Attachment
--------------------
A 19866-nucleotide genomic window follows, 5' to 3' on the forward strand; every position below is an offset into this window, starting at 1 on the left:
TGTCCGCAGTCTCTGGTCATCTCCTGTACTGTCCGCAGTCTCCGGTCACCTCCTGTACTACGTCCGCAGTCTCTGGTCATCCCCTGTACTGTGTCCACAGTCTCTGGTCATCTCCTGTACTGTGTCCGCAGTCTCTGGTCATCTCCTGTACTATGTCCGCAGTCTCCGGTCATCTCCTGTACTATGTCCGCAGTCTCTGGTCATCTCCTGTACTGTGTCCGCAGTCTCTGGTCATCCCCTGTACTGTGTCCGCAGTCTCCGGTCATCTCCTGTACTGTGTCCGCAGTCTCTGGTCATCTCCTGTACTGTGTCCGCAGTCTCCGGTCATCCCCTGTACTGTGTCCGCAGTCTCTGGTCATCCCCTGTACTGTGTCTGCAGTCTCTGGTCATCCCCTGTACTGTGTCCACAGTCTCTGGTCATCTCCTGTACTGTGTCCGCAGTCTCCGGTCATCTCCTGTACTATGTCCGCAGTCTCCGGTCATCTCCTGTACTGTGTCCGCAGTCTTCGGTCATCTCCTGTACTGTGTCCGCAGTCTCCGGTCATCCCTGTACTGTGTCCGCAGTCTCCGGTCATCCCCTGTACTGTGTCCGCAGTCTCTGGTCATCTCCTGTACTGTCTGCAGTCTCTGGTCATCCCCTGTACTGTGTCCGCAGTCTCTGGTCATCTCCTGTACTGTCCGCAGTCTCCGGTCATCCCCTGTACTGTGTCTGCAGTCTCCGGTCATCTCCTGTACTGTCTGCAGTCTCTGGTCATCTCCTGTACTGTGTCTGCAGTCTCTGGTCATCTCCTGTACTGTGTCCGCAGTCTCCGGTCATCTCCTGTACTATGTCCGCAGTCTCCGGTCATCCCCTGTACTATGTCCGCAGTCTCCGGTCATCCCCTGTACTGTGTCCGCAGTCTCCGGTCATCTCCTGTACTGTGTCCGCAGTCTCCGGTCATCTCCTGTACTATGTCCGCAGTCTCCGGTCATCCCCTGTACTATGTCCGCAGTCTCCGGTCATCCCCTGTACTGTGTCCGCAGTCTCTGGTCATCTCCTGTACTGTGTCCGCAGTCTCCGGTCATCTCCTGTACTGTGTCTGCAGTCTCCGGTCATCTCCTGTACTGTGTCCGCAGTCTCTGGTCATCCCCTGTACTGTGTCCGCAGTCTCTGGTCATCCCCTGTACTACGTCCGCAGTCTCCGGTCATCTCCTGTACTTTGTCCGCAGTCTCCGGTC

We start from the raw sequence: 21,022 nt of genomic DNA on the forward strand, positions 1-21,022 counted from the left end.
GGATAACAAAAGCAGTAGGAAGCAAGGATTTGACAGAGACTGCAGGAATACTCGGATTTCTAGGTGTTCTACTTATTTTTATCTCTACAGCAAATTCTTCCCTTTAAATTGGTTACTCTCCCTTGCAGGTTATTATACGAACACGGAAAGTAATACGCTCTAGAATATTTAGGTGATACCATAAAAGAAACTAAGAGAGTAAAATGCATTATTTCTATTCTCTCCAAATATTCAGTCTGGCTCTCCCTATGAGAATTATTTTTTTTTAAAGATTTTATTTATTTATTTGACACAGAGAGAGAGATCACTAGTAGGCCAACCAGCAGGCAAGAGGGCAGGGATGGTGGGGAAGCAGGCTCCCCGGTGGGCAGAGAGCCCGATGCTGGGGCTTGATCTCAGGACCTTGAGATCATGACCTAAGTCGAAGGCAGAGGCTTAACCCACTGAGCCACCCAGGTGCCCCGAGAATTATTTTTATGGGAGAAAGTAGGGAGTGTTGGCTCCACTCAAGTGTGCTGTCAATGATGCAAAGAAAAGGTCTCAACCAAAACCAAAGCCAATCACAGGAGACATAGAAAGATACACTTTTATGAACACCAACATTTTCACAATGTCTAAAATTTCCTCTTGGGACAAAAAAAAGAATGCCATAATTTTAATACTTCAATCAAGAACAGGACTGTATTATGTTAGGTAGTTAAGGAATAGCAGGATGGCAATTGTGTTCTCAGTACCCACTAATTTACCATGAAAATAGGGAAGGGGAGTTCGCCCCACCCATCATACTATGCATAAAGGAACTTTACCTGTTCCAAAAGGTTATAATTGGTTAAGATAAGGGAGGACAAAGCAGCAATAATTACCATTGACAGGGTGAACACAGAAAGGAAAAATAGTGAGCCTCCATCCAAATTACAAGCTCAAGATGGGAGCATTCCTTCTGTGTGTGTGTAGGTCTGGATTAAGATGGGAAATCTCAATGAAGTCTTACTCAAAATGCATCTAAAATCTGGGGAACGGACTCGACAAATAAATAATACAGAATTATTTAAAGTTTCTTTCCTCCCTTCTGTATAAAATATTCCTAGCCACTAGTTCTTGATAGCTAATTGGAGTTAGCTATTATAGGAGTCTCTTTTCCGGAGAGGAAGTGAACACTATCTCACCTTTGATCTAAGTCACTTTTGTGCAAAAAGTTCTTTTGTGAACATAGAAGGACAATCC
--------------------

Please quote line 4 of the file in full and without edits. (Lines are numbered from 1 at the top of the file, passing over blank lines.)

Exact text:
GGATAACAAAAGCAGTAGGAAGCAAGGATTTGACAGAGACTGCAGGAATACTCGGATTTCTAGGTGTTCTACTTATTTTTATCTCTACAGCAAATTCTTCCCTTTAAATTGGTTACTCTCCCTTGCAGGTTATTATACGAACACGGAAAGTAATACGCTCTAGAATATTTAGGTGATACCATAAAAGAAACTAAGAGAGTAAAATGCATTATTTCTATTCTCTCCAAATATTCAGTCTGGCTCTCCCTATGAGAATTATTTTTTTTTAAAGATTTTATTTATTTATTTGACACAGAGAGAGAGATCACTAGTAGGCCAACCAGCAGGCAAGAGGGCAGGGATGGTGGGGAAGCAGGCTCCCCGGTGGGCAGAGAGCCCGATGCTGGGGCTTGATCTCAGGACCTTGAGATCATGACCTAAGTCGAAGGCAGAGGCTTAACCCACTGAGCCACCCAGGTGCCCCGAGAATTATTTTTATGGGAGAAAGTAGGGAGTGTTGGCTCCACTCAAGTGTGCTGTCAATGATGCAAAGAAAAGGTCTCAACCAAAACCAAAGCCAATCACAGGAGACATAGAAAGATACACTTTTATGAACACCAACATTTTCACAATGTCTAAAATTTCCTCTTGGGACAAAAAAAAGAATGCCATAATTTTAATACTTCAATCAAGAACAGGACTGTATTATGTTAGGTAGTTAAGGAATAGCAGGATGGCAATTGTGTTCTCAGTACCCACTAATTTACCATGAAAATAGGGAAGGGGAGTTCGCCCCACCCATCATACTATGCATAAAGGAACTTTACCTGTTCCAAAAGGTTATAATTGGTTAAGATAAGGGAGGACAAAGCAGCAATAATTACCATTGACAGGGTGAACACAGAAAGGAAAAATAGTGAGCCTCCATCCAAATTACAAGCTCAAGATGGGAGCATTCCTTCTGTGTGTGTGTAGGTCTGGATTAAGATGGGAAATCTCAATGAAGTCTTACTCAAAATGCATCTAAAATCTGGGGAACGGACTCGACAAATAAATAATACAGAATTATTTAAAGTTTCTTTCCTCCCTTCTGTATAAAATATTCCTAGCCACTAGTTCTTGATAGCTAATTGGAGTTAGCTATTATAGGAGTCTCTTTTCCGGAGAGGAAGTGAACACTATCTCACCTTTGATCTAAGTCACTTTTGTGCAAAAAGTTCTTTTGTGAACATAGAAGGACAATCC